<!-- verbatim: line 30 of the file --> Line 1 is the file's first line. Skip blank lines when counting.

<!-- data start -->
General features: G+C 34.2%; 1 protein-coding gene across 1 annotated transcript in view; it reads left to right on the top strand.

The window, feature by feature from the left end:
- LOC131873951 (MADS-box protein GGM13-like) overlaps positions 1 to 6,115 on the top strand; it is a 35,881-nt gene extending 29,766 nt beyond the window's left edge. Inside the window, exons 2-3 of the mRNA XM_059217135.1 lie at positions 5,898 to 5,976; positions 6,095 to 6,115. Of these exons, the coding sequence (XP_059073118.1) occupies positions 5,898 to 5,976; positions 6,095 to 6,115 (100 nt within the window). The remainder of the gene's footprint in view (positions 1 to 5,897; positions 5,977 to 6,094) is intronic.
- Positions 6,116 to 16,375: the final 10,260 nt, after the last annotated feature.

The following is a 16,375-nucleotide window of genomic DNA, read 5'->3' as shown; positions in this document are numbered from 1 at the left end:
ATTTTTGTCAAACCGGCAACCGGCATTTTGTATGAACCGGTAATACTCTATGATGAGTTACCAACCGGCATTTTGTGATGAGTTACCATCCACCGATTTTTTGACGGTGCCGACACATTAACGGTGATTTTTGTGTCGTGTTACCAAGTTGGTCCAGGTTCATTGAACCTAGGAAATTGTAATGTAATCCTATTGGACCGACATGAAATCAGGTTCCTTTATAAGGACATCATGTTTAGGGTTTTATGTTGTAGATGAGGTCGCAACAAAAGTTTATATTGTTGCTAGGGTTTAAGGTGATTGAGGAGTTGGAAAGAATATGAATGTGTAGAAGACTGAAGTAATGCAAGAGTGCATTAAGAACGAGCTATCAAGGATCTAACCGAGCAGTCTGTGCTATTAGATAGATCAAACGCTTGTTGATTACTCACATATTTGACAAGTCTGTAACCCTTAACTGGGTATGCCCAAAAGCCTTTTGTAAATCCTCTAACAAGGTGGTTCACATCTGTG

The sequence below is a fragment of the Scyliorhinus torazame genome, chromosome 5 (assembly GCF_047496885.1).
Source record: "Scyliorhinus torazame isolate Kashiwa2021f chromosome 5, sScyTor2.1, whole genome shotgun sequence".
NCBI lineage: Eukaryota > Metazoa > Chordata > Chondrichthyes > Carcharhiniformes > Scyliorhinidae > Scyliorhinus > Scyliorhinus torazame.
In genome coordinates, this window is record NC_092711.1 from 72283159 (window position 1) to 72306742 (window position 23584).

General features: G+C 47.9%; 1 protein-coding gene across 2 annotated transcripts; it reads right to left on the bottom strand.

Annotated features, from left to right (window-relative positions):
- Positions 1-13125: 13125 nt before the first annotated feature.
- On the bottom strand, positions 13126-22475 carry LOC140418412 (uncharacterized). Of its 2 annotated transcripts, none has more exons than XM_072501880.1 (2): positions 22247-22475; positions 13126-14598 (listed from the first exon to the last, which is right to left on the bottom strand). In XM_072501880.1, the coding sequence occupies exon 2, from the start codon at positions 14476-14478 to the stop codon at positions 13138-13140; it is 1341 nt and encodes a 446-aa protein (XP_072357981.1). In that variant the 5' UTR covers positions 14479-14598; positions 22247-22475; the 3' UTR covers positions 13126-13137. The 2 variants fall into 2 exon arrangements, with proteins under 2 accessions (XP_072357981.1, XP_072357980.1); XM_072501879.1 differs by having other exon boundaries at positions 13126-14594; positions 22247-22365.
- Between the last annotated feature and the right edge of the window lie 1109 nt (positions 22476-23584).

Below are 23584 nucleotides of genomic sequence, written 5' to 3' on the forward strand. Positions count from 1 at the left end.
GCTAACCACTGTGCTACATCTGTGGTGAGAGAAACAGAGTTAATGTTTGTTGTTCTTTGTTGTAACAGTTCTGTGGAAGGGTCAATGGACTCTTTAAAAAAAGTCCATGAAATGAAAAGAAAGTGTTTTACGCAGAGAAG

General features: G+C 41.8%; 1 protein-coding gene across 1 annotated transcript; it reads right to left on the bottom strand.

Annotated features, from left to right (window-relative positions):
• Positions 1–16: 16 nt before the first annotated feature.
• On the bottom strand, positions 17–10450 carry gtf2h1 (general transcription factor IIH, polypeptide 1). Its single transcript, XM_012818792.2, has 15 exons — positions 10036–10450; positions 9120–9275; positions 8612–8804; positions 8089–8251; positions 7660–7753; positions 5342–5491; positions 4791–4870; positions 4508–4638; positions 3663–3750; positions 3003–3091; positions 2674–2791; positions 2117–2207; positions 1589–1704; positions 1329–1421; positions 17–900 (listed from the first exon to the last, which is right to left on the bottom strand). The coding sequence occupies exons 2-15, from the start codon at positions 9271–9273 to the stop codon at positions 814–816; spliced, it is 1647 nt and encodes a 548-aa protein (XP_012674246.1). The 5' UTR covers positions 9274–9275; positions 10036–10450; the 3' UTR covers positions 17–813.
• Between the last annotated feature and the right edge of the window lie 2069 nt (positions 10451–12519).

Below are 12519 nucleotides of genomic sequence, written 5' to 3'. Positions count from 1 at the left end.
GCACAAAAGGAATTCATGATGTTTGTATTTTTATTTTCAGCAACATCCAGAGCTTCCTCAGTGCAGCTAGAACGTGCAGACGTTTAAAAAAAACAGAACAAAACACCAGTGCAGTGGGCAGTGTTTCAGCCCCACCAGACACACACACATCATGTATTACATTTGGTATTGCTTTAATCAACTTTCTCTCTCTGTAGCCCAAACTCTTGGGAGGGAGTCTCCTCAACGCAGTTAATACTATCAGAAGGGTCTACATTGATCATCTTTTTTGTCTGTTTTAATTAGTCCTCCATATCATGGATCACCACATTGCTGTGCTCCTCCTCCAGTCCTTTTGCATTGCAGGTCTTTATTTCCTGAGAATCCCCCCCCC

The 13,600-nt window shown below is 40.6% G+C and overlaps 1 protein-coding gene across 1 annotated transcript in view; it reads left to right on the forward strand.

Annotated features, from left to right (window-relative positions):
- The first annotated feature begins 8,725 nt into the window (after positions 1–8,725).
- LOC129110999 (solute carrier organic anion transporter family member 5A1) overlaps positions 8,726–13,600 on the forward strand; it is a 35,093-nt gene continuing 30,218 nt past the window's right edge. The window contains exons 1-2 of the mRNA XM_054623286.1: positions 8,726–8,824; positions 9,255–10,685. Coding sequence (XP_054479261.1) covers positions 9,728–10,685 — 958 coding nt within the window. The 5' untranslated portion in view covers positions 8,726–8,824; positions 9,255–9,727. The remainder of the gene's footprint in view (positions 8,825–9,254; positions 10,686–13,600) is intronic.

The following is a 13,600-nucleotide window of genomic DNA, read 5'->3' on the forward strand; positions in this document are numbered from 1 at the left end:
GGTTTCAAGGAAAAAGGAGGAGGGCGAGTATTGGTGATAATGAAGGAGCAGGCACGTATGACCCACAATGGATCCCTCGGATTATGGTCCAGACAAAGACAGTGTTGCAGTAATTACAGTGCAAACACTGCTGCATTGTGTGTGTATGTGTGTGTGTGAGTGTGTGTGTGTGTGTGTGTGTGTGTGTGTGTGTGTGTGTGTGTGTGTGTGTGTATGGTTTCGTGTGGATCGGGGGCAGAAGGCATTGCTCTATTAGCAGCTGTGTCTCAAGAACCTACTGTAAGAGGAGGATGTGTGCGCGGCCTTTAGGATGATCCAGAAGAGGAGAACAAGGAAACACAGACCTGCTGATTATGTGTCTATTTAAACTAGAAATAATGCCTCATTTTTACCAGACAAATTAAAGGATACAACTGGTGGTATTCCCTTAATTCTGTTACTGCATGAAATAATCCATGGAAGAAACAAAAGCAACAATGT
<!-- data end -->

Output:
GGTTTCAAGGAAAAAGGAGGAGGGCGAGTATTGGTGATAATGAAGGAGCAGGCACGTATGACCCACAATGGATCCCTCGGATTATGGTCCAGACAAAGACAGTGTTGCAGTAATTACAGTGCAAACACTGCTGCATTGTGTGTGTATGTGTGTGTGTGAGTGTGTGTGTGTGTGTGTGTGTGTGTGTGTGTGTGTGTGTGTGTGTGTGTGTGTATGGTTTCGTGTGGATCGGGGGCAGAAGGCATTGCTCTATTAGCAGCTGTGTCTCAAGAACCTACTGTAAGAGGAGGATGTGTGCGCGGCCTTTAGGATGATCCAGAAGAGGAGAACAAGGAAACACAGACCTGCTGATTATGTGTCTATTTAAACTAGAAATAATGCCTCATTTTTACCAGACAAATTAAAGGATACAACTGGTGGTATTCCCTTAATTCTGTTACTGCATGAAATAATCCATGGAAGAAACAAAAGCAACAATGT